Oncotarget

Research Papers:

Survival in acute myeloid leukemia is associated with NKp44 splice variants

Avishai Shemesh, Michael Brusilovsky, Uzi Hadad, Omri Teltsh, Avishay Edri, Eitan Rubin, Kerry S. Campbell, Benyamin Rosental and Angel Porgador _

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Oncotarget. 2016; 7:32933-32945. https://doi.org/10.18632/oncotarget.8782

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Abstract

Avishai Shemesh1,2,*, Michael Brusilovsky1,*, Uzi Hadad1, Omri Teltsh1, Avishay Edri1, Eitan Rubin1, Kerry S. Campbell3, Benyamin Rosental4, Angel Porgador1,2

1The Shraga Segal Department of Microbiology, Immunology and Genetics, Faculty of Health Sciences, Ben-Gurion University of the Negev, Beer Sheva, Israel

2National Institute for Biotechnology in the Negev, Ben-Gurion University of the Negev, Beer Sheva, Israel

3Immune Cell Development and Function Program, Fox Chase Cancer Center, Philadelphia, PA, USA

4Institute for Stem Cell Biology and Regenerative Medicine, Stanford University School of Medicine and the Hopkins Marine Station, Stanford, CA, USA

*These authors have contributed equally to this work

Correspondence to:

Angel Porgador, email: angel@bgu.ac.il

Keywords: AML, NKp44, splice variants, isoforms, natural killer cells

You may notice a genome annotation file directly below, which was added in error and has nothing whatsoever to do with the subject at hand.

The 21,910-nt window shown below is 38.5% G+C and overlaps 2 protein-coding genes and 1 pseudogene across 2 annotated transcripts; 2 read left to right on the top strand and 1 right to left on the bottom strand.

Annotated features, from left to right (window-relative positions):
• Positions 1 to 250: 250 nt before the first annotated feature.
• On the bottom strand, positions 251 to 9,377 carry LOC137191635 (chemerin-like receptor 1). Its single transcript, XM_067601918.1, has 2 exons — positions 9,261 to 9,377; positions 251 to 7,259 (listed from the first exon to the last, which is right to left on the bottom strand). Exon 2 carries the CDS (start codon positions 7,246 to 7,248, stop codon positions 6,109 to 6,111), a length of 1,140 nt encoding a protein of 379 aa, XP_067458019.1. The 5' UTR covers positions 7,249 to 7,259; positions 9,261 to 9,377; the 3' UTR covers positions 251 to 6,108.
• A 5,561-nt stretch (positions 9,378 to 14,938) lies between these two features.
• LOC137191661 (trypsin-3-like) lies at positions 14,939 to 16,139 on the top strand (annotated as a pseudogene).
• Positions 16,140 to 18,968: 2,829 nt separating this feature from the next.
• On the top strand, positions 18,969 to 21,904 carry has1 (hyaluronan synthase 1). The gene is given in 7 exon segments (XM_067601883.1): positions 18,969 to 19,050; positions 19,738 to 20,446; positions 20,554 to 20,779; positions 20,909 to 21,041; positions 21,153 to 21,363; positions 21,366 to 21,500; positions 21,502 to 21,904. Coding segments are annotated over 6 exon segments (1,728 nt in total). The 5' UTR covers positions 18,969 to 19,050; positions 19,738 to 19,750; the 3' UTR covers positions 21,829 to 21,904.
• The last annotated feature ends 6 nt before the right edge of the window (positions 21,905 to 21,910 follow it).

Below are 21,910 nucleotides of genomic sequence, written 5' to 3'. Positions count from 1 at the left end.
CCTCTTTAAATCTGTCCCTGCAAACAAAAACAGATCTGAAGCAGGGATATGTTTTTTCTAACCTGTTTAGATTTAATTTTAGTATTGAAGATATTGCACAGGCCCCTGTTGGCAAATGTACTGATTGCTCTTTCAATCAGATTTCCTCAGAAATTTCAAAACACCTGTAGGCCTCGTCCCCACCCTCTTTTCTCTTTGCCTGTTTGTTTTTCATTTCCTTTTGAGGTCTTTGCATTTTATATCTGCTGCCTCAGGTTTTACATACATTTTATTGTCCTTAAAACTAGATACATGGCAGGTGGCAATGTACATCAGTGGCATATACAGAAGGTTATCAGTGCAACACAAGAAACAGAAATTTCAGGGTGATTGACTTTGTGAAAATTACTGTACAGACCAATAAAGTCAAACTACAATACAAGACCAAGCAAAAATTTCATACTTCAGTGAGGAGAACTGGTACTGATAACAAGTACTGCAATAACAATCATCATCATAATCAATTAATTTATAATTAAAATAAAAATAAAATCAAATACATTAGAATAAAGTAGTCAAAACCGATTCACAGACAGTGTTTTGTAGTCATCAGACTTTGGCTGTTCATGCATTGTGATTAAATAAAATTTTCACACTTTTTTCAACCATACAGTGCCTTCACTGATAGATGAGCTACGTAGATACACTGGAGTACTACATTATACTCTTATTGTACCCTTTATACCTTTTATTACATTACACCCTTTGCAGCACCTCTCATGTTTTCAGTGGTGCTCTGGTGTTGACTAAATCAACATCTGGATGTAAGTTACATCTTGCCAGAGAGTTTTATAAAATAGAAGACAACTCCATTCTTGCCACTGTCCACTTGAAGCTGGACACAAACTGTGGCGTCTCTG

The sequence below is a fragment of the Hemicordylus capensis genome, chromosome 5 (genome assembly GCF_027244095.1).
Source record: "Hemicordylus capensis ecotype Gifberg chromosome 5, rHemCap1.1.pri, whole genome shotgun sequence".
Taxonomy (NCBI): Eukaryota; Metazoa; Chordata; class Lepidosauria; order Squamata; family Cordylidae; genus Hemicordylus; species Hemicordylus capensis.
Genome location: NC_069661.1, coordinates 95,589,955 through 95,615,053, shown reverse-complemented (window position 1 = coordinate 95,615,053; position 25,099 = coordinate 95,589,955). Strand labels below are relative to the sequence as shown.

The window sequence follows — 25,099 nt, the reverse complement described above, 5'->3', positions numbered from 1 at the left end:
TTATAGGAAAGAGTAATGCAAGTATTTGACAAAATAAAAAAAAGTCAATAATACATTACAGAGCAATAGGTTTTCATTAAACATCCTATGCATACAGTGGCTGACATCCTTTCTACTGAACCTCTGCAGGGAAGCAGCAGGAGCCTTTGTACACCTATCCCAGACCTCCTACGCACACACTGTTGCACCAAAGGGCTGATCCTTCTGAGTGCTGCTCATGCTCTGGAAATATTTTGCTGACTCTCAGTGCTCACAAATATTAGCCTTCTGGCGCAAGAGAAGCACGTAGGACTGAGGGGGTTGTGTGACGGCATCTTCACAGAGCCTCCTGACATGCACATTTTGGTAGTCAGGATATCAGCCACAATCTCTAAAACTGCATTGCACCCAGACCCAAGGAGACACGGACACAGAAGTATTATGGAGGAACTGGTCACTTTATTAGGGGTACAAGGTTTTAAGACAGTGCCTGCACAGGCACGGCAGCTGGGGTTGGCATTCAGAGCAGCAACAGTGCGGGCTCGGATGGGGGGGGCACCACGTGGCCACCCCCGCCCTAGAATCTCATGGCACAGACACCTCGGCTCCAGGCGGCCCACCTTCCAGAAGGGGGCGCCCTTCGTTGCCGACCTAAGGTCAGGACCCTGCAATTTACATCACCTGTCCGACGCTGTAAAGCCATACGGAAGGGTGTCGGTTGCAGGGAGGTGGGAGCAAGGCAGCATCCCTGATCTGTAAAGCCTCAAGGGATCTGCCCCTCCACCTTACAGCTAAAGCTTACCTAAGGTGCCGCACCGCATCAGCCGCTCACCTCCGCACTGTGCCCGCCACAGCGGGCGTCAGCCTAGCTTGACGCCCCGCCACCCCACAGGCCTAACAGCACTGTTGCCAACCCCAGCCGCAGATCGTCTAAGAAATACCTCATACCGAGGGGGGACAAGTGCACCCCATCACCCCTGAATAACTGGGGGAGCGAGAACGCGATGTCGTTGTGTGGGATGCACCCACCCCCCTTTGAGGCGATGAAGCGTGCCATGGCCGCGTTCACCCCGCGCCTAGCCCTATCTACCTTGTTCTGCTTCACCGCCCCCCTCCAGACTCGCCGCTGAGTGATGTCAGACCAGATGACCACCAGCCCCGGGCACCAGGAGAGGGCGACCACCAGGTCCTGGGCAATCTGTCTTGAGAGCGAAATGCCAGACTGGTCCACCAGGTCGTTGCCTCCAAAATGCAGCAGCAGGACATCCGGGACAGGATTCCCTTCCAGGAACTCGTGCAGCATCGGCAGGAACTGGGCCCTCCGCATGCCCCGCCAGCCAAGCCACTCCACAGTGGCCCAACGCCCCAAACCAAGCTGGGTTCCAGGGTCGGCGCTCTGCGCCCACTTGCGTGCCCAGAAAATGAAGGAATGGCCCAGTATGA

Received: February 15, 2016    Accepted: March 27, 2016    Published: April 18, 2016

ABSTRACT

NKp44 is a receptor encoded by the NCR2 gene, which is expressed by cytokine-activated natural killer (NK) cells that are involved in anti-AML immunity. NKp44 has three splice variants corresponding to NKp44ITIM+ (NKp44-1) and NKp44ITIM- (NKp44-2, and NKp44-3) isoforms. RNAseq data of AML patients revealed similar survival of NKp46+NKp44+ and NKp46+NKp44- patients. However, if grouped according to the NKp44 splice variant profile, NKp44-1 expression was significantly associated with poor survival of AML patients. Moreover, activation of PBMC from healthy controls showed co-dominant expression of NKp44-1 and NKp44-3, while primary NK clones show more diverse NKp44 splice variant profiles. Cultured primary NK cells resulted in NKp44-1 dominance and impaired function associated with PCNA over-expression by target cells. This impaired functional phenotype could be rescued by blocking of NKp44 receptor. Human NK cell lines revealed co-dominant expression of NKp44-1 and NKp44-3 and showed a functional phenotype that was not inhibited by PCNA over-expression. Furthermore, transfection-based overexpression of NKp44-1, but not NKp44-2/NKp44-3, reversed the endogenous resistance of NK-92 cells to PCNA-mediated inhibition, and resulted in poor formation of stable lytic immune synapses. This research contributes to the understanding of AML prognosis by shedding new light on the functional implications of differential splicing of NKp44.


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